There was no significant violent resistance directed against the Nazis. Some Lithuanians, encouraged by Germany's vague promises of autonomy,cooperated with the Nazis. Pre-war tensions over the Vilnius Region resulted in a low-level civil war between Poles and Lithuanians. Nazi-sponsored Lithuanian units, primarily the Lithuanian Secret Police, were active in the region and assisted the Germans in repressing the Polish population. In the autumn of 1943, the Armia Krajowa began retaliatory operations against the Lithuanian units and killed hundreds of mostly Lithuanian policemen and other collaborators during the first half of 1944. The conflict culminated in the massacres of Polish and Lithuanian civilians in June 1944 in the Glitiškės (Glinciszki) and Dubingiai (Dubinki) villages. See also Polish-Lithuanian relations during World War II.
Also in 1943, several underground political groups united under the Supreme Committee for the Liberation of Lithuania (Vyriausias Lietuvos išlaisvinimo komitetas, or VLIK). The committee issued a declaration of independence that went largely unnoticed. It became active mostly outside Lithuania among emigrants and deportees, and was able to establish contacts in Western countries and get support for resistance operations inside Lithuania (see Operation Jungle). It would persist abroad for many years as one of the groups representing Lithuania in exile.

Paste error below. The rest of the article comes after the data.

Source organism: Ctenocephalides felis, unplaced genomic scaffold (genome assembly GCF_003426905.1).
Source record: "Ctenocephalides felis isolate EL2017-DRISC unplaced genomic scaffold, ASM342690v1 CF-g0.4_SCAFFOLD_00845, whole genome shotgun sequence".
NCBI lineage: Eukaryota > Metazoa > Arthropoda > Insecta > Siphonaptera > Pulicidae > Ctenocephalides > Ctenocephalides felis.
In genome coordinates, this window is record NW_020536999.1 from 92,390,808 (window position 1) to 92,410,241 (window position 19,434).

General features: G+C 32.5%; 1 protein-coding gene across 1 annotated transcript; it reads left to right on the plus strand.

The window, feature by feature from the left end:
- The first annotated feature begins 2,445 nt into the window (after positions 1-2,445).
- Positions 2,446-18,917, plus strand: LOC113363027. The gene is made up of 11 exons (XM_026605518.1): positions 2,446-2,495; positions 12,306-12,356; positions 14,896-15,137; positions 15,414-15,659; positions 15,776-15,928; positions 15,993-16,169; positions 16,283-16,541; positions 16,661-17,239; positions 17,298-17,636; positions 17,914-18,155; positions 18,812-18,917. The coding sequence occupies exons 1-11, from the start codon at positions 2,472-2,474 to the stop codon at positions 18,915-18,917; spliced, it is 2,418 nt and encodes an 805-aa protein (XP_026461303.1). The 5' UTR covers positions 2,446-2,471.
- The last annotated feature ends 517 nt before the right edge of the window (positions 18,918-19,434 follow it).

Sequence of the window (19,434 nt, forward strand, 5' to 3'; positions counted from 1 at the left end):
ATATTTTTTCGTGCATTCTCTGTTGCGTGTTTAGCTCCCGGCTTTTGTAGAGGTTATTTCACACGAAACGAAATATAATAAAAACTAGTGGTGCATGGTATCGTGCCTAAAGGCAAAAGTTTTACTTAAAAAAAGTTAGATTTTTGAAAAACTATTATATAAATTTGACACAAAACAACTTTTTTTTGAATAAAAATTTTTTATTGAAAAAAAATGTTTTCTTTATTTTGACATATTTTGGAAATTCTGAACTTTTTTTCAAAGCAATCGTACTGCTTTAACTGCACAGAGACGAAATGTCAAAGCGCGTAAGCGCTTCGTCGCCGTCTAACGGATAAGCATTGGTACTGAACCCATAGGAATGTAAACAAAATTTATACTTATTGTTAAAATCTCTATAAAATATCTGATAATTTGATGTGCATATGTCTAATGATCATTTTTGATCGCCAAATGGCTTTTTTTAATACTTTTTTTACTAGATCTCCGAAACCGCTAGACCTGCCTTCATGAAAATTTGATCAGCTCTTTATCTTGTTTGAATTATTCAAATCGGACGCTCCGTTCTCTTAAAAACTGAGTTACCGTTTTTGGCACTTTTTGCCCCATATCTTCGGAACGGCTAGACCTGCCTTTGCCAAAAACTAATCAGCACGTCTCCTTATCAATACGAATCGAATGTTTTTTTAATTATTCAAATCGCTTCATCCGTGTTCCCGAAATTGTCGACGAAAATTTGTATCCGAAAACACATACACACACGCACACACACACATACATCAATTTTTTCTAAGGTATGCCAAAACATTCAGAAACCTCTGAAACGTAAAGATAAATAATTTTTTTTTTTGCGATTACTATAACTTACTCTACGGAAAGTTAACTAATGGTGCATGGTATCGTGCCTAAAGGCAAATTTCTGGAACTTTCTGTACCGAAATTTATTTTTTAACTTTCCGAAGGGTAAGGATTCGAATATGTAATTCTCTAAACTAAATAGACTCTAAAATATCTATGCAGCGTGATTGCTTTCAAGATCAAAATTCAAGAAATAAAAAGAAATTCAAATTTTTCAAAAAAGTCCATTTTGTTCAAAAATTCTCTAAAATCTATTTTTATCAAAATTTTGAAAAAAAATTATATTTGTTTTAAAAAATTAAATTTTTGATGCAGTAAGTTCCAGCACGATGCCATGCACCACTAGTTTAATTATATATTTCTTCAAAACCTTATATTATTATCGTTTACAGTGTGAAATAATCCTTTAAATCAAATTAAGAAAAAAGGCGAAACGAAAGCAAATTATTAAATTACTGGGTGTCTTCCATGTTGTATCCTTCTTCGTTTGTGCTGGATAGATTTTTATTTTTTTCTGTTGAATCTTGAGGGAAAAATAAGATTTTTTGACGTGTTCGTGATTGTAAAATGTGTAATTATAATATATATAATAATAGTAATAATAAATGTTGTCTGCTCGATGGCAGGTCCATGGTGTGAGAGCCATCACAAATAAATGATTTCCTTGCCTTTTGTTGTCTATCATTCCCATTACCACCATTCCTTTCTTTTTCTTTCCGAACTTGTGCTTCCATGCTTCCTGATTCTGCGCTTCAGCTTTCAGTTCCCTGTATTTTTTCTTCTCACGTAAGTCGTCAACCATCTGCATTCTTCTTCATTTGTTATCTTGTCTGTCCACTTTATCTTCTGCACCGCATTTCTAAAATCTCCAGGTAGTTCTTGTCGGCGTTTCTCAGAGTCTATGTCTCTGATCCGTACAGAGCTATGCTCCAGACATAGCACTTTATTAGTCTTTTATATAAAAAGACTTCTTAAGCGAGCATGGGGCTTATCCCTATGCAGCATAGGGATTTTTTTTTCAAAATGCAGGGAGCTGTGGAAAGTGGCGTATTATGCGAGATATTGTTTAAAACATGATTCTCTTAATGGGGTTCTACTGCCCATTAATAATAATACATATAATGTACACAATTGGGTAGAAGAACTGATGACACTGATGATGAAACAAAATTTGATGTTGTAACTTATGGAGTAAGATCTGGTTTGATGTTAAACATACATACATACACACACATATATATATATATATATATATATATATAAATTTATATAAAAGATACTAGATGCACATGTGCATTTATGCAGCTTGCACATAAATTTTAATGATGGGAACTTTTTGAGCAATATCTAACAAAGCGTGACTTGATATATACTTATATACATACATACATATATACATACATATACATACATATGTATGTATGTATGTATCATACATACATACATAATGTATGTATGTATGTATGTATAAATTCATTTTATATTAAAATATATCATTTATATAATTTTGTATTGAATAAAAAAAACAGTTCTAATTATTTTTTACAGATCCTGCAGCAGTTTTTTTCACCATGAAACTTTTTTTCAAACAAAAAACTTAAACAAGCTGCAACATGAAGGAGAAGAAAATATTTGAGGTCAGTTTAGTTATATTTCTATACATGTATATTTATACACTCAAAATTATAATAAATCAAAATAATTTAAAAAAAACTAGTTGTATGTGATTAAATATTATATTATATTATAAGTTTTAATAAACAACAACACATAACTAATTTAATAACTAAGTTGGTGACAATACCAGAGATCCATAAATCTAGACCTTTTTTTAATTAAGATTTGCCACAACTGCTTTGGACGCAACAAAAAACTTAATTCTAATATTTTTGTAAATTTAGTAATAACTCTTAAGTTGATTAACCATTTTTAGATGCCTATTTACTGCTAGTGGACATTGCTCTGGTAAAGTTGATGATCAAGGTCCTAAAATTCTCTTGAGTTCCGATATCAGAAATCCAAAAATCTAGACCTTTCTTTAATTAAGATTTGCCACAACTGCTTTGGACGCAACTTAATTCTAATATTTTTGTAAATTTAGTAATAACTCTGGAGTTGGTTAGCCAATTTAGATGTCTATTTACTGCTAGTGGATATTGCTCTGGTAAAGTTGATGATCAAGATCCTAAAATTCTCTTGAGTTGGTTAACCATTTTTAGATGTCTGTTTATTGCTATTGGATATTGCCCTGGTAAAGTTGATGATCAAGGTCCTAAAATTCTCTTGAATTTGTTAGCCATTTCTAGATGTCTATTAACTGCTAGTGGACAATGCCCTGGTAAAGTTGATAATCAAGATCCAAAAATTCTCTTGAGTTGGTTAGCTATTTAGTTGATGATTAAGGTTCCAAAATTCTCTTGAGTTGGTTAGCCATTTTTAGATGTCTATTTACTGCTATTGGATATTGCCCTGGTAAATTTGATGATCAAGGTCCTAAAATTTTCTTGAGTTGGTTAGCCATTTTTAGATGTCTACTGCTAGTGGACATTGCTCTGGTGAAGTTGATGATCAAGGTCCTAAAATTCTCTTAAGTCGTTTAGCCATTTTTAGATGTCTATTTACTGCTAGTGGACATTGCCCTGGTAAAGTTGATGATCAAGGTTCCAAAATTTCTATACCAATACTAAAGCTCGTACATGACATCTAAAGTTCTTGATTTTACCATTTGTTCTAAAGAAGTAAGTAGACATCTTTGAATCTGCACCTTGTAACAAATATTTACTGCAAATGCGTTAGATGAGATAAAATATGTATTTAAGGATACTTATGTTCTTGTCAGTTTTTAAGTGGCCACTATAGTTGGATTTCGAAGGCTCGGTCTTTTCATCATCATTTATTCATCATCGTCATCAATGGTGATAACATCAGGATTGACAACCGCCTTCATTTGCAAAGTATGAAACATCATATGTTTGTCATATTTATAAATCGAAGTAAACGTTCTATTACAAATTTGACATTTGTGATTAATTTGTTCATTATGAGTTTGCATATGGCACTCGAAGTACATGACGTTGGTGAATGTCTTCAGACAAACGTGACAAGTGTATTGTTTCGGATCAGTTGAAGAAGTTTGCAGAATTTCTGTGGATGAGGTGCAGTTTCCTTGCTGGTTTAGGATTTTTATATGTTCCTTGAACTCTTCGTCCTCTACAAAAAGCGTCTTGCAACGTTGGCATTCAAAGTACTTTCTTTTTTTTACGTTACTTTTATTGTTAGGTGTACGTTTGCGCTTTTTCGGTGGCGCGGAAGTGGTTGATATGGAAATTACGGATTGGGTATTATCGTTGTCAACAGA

Jewish partisans also fought against the Nazi occupation. In September 1943, the United Partisan Organization, led by Abba Kovner, attempted to start an uprising in the Vilna Ghetto, and later engaged in sabotage and guerrilla operations against the Nazi occupation.
In July 1944, as part of its Operation Tempest, the Polish Home Army launched Operation Ostra Brama, an attempt to recapture that city. See also Polish–Lithuanian relations during World War II .
As of January 2008, 723 Lithuanians were recognized by Israel as Righteous among the Nations for their efforts in saving Lithuania's Jews from the Holocaust.The total number of people who helped the Jews may be much higher.